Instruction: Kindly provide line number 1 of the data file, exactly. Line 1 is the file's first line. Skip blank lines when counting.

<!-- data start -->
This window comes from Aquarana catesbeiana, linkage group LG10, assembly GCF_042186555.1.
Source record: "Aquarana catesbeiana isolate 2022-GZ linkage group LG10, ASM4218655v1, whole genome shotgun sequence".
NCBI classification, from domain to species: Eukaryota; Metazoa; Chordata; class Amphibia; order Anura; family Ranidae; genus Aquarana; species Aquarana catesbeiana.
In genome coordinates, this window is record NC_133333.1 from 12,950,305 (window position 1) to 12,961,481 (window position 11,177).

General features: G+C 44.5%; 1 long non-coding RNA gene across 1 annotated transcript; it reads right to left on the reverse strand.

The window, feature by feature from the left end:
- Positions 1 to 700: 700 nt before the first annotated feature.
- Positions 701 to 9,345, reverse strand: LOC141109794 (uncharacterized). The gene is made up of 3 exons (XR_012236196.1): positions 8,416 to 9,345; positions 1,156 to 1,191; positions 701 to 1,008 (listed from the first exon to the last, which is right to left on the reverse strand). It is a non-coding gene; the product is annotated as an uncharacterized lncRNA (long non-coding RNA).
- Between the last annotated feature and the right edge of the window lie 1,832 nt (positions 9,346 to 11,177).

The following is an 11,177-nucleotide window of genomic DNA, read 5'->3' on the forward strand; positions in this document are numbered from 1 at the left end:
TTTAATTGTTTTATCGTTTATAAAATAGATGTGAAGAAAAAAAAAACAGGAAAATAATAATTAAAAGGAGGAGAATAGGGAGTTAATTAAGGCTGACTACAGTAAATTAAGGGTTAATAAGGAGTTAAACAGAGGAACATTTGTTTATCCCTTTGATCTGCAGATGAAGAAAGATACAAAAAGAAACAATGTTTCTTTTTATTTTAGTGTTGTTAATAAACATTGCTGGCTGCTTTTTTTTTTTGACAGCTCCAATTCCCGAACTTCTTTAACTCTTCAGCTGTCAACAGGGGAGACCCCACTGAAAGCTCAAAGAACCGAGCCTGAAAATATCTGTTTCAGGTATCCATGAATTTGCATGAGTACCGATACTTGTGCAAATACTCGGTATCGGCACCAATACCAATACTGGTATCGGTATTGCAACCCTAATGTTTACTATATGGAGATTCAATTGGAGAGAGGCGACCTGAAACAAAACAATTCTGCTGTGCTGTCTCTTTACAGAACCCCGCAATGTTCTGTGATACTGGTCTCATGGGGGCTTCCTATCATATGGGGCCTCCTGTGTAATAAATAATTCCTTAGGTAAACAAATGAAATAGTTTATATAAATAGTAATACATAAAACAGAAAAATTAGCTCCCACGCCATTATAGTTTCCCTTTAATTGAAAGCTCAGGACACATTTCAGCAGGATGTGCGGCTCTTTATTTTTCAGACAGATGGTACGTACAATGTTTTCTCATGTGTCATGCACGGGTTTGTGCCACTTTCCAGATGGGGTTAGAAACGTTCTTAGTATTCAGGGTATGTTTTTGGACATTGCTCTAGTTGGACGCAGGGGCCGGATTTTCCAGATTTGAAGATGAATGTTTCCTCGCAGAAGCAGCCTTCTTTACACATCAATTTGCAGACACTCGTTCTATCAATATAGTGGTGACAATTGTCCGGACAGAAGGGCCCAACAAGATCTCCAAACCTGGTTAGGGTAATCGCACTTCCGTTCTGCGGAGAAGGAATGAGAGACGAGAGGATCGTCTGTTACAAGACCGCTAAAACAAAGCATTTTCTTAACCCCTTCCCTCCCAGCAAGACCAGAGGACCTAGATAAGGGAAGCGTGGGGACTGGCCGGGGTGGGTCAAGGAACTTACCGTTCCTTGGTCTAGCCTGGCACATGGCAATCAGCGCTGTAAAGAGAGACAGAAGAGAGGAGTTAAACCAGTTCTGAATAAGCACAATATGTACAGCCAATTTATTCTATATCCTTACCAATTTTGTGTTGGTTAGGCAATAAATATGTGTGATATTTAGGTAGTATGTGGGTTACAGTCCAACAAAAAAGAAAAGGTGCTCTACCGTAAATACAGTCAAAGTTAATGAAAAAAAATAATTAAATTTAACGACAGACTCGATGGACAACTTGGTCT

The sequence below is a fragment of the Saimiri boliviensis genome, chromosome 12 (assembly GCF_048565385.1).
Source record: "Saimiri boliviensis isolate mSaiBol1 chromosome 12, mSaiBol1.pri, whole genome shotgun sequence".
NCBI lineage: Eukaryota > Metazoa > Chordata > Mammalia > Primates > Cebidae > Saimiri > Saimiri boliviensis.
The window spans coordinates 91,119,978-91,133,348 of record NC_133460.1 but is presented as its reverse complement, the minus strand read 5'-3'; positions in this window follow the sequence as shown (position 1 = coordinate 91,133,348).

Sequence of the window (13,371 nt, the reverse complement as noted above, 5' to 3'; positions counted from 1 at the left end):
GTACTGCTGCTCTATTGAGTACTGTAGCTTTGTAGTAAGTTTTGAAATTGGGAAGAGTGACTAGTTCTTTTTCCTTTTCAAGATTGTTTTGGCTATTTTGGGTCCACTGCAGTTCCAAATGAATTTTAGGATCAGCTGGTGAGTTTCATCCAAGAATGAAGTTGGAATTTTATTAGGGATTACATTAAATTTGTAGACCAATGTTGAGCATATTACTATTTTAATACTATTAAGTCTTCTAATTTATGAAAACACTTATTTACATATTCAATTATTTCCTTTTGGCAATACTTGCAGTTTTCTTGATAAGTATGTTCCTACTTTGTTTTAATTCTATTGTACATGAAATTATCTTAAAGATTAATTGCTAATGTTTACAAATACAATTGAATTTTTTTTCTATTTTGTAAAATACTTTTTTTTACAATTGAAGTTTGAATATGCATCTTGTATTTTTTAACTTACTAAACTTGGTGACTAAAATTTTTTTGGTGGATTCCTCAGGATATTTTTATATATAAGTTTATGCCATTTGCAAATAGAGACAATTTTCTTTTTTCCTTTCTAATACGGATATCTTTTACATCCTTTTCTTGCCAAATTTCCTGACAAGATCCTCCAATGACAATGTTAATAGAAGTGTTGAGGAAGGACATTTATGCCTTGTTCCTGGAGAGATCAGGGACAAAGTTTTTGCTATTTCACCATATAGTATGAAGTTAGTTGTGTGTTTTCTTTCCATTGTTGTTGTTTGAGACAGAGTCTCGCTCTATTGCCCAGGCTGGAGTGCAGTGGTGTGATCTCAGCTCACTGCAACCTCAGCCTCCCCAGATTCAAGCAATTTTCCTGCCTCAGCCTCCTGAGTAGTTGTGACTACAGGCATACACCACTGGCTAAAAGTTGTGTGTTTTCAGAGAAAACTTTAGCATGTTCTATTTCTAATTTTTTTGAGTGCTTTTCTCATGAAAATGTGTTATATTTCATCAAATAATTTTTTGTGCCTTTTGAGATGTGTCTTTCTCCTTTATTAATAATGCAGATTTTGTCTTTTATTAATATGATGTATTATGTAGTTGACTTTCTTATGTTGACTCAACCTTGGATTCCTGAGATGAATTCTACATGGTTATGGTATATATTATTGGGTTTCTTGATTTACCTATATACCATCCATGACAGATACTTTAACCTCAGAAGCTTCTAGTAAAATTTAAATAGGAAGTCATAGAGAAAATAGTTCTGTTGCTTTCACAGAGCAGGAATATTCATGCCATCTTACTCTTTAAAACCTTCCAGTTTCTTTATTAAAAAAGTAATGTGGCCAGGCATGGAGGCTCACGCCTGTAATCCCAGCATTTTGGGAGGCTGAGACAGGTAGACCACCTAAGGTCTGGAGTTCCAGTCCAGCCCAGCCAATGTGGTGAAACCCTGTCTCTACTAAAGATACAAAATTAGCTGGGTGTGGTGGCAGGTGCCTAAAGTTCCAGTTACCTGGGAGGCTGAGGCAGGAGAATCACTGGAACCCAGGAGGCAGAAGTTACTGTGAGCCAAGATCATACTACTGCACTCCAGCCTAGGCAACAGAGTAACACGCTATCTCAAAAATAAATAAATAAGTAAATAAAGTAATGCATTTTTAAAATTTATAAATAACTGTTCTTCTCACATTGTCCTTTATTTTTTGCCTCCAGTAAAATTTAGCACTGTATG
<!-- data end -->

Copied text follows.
This window comes from Aquarana catesbeiana, linkage group LG10, assembly GCF_042186555.1.